DNS wildcard entries within UMC?

dns
umc

#1

Hi, I added a DNS zone “abc.de” in order to access internal and external servers over the same domain. I then added a couple of host entries such as:

image

This works well, and I also have a host entry for “www” which points to an external IP address. Now the website “www.abc.de” redirects to “abc.de”. This is no problem if the website is accessed externally. Internally it gives an error as “abc.de” can not be resolved. I tried to add the host entries * or *. but this did not work.

Are there any ways to add a wildcard DNS entry from within UMC ?

Thanks - Martin


#2

You should be able to create and use wildcard host entries. I tried that two years ago; see this post.


#3

Okay, that works for “xyz.abc.de” where I can replace “xyz” with anything. But it does not work for “abc.de” alone …

Martin


#4

That’s right, because the wildcard is for *.abc.de, meaning anything beneath that. If you want to change the A record returned for a query for abc.de, you would have to edit the zone itself in the UMC (right-click on the zone in the tree on the left). However, UCS already inserts the A & AAAA records of all Samba AD DCs for the domain itself. Removing them won’t work, they’ll be added back. And yes, that is intentional behavior for any AD domain, no matter if it’s served by Samba or Windows AD DCs.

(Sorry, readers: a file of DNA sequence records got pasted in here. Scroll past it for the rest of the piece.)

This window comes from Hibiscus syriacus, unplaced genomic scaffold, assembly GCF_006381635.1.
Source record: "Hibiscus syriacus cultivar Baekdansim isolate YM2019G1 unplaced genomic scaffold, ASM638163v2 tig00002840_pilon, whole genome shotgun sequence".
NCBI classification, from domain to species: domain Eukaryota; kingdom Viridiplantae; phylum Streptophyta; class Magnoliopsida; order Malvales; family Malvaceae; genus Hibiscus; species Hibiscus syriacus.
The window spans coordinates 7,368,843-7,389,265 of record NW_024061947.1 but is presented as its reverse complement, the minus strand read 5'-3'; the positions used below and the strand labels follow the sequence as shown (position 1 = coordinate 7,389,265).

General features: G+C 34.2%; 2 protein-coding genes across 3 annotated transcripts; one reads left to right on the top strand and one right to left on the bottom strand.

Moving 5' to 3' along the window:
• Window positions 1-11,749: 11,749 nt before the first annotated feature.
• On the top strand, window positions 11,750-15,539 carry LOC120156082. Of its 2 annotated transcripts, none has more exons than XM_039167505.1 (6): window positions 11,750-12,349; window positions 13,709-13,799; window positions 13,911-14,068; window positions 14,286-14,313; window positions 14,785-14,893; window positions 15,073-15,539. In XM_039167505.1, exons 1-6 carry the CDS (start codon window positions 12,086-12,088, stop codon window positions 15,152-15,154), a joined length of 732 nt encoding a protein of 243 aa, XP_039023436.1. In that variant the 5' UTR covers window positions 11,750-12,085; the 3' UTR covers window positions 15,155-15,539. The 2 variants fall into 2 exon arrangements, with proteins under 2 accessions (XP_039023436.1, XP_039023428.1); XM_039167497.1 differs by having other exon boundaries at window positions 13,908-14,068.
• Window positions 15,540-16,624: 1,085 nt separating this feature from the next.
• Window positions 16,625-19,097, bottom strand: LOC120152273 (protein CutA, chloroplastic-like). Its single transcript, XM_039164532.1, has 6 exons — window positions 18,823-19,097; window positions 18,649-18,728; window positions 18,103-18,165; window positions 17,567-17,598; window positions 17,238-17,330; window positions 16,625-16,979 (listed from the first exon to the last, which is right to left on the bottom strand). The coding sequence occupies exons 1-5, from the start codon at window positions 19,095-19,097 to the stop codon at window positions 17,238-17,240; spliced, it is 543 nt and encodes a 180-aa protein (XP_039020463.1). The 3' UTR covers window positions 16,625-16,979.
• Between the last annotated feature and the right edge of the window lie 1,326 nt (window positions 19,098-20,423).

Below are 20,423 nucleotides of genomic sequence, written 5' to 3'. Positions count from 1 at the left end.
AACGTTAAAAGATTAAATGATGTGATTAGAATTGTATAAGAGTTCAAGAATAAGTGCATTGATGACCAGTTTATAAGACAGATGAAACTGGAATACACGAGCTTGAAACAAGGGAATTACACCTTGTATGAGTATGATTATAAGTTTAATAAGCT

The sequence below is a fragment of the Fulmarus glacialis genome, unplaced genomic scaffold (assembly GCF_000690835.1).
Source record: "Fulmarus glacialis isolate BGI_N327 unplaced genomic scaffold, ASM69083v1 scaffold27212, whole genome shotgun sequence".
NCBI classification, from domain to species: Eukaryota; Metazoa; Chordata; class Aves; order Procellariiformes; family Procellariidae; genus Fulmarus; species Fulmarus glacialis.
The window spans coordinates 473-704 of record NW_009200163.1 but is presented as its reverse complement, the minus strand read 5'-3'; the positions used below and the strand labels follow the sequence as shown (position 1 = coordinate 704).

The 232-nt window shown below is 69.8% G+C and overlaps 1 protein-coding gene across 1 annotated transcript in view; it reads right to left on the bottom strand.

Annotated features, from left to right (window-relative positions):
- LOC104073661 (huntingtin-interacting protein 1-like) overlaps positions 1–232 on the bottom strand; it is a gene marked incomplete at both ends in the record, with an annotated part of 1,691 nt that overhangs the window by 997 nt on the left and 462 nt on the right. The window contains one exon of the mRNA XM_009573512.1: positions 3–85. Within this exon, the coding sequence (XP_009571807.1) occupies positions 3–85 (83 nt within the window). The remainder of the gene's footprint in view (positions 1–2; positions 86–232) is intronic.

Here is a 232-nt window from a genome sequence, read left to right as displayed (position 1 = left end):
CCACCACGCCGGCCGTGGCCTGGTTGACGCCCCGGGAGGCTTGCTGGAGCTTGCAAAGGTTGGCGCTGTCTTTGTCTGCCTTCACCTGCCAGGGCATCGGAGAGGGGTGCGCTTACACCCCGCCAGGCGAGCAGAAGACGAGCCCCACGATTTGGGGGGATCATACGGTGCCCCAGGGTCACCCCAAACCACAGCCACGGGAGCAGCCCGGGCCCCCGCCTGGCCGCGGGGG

Why? So that UNCs such as \\my.domain\…\ resolves to an AD DC. Like I said, standard behavior.

And that’s one more reason why using the same name for a UCS domain and a publicy-resolvable domain is a really, really bad idea.


#5

And that’s one more reason why using the same name for a UCS domain and a publicy-resolvable domain is a really, really bad idea.

Yeah, I agree.

Is there any way to simply instruct the UCS DNS to resolve a specific address “abc.xyz.de” to an internal IP without adding “xyz.de” as a DNS zone ? This is actually what is desired: instead of going out into the Web, and route it back over the firewall we want to resolve this particular address to an internal IP.

Thanks for shared thoughts - Martin